Disney’s interactive group seeks to turn a profit by 2013
This article was originally on a blog post platform and may be missing photos, graphics or links. See About archive blog posts.
The new co-presidents of Walt Disney Co.'s digital media group used the platform of the company’s investor conference in Anaheim on Thursday to say what Wall Street has been longing to hear: that the money-losing division will achieve profitability in 2013.
John Pleasants, co-president of Disney Interactive Media Group, said the division made significant layoffs in January and plans an additional 25% cut in operational overhead ‘in our march to profitability.’ No details on timing were offered.
‘In the last 90 days, we’ve focused on getting the right team and scaling the team to where the business is today,’ Pleasants said, adding that the earlier wave of job reductions had already ‘taken millions of overhead out of the Interactive media group.’
Pleasants and Co-President Jimmy Pitaro talked about refocusing the business to take advantage of new opportunities online and on mobile devices -- a theme Disney Chief Executive Robert A. Iger has underscored in earnings calls with investors.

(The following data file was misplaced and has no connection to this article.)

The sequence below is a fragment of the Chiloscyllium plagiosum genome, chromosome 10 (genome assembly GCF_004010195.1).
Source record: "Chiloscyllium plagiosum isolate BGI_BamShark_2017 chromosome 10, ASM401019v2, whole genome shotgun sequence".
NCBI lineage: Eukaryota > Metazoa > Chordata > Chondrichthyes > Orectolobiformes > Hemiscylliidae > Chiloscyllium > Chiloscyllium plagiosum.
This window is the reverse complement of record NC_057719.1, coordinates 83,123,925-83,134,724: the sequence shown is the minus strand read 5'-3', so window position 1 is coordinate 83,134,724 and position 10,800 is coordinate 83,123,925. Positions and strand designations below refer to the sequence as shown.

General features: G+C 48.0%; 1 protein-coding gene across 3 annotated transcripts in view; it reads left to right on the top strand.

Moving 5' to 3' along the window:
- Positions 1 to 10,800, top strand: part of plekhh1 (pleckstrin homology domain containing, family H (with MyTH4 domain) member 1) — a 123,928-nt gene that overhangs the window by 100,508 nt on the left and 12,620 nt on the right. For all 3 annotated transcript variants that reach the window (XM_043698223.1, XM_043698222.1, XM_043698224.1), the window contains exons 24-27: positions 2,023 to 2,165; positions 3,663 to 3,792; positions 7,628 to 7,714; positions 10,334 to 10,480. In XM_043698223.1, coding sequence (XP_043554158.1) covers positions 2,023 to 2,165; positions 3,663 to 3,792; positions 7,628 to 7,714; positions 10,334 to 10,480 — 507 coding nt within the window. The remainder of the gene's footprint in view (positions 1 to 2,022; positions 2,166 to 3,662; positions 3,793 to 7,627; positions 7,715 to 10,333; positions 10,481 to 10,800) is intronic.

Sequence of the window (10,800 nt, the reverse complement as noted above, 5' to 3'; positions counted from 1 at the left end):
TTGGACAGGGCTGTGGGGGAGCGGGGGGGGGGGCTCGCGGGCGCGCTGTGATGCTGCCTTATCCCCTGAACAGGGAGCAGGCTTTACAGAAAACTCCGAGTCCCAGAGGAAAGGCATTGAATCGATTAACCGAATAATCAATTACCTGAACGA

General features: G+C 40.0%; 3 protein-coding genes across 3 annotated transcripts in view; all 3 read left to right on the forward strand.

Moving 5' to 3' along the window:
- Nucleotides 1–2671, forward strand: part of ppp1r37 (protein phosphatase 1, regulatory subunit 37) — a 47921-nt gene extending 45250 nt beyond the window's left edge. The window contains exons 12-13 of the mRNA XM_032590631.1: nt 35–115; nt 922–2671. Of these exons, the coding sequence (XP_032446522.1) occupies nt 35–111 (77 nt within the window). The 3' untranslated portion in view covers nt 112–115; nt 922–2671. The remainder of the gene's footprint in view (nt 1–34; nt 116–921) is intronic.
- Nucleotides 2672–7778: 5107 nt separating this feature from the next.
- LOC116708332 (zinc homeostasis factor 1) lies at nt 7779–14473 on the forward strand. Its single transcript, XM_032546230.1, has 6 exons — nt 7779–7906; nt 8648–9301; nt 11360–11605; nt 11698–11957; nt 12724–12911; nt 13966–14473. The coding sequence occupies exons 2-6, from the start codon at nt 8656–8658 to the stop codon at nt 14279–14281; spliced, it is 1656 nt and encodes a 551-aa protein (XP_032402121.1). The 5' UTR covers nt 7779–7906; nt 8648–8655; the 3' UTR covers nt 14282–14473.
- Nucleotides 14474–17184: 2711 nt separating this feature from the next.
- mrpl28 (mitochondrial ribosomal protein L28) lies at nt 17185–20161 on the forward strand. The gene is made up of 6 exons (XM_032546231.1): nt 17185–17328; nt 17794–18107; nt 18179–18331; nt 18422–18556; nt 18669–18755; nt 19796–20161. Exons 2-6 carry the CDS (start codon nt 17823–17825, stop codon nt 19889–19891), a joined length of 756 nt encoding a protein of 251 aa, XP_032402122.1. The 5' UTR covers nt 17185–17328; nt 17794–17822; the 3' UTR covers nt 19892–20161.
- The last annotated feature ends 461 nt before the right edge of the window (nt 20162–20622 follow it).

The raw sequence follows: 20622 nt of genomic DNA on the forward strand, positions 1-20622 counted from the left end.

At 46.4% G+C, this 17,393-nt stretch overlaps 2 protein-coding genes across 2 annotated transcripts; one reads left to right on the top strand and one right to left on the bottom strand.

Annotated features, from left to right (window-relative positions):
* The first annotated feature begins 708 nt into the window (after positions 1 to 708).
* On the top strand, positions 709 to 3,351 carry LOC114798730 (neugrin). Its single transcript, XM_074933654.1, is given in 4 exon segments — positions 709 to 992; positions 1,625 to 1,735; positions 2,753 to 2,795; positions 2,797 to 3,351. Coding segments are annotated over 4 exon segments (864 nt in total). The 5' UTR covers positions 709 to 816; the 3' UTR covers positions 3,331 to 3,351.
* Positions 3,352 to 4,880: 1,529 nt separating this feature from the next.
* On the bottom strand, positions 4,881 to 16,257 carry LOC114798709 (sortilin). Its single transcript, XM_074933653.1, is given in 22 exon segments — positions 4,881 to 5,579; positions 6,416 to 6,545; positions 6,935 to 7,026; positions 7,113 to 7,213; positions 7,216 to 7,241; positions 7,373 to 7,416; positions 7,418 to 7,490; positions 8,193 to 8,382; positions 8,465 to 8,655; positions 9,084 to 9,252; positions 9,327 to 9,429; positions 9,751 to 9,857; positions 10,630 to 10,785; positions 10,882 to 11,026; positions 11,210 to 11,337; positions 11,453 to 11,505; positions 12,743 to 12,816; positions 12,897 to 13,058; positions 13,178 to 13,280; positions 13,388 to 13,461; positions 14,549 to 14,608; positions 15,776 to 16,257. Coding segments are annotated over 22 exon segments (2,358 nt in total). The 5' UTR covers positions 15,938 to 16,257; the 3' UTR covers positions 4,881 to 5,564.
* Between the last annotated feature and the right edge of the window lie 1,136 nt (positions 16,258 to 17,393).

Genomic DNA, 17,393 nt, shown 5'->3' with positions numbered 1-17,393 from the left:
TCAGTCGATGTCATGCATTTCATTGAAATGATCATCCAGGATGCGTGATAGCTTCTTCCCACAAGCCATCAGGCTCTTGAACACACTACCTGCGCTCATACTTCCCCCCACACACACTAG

The interactive group will begin shifting resources away from developing games for the mature console market, reducing spending by 50% over the next four years, Pleasants said. ‘That does not mean we won’t be making boxed product,’ he hastened to add, noting the popularity of the Epic Mickey title released late last year.
Pleasants, who oversees games and social media within the division, talked about better capitalizing on opportunities -- not only on emerging technological platforms, but in burgeoning international markets. He said the division will narrow its focus to ‘four to six major franchises,’ creating content to take advantage of growth areas, while experimenting with business models -- from free to subscription to micro-transactions, in which players pay modest sums to enhance their online experience.
The group aspires to create its own world-class character franchises that can flow to other parts of the entertainment giant’s businesses, much as Pixar Animation’s ‘Toy Story’ characters or Marvel Entertainment’s superheroes fuel merchandise sales.
One such home-grown franchise Pleasants highlighted is Club Penguin, an online world for children that has grown by 400% in the last three years.
Pitaro, who has oversight of the Disney.com portal and a collection of websites for mothers and families,talked about creating a more personal experience that’s shaped by a user’s interests.
‘When we deliver the right content to the right user at the right time,’ Pitaro said, ‘we’ll grow reach and engagement and have a more powerful platform to surface the fantastic content we have across our company,’
-- Dawn C. Chmielewski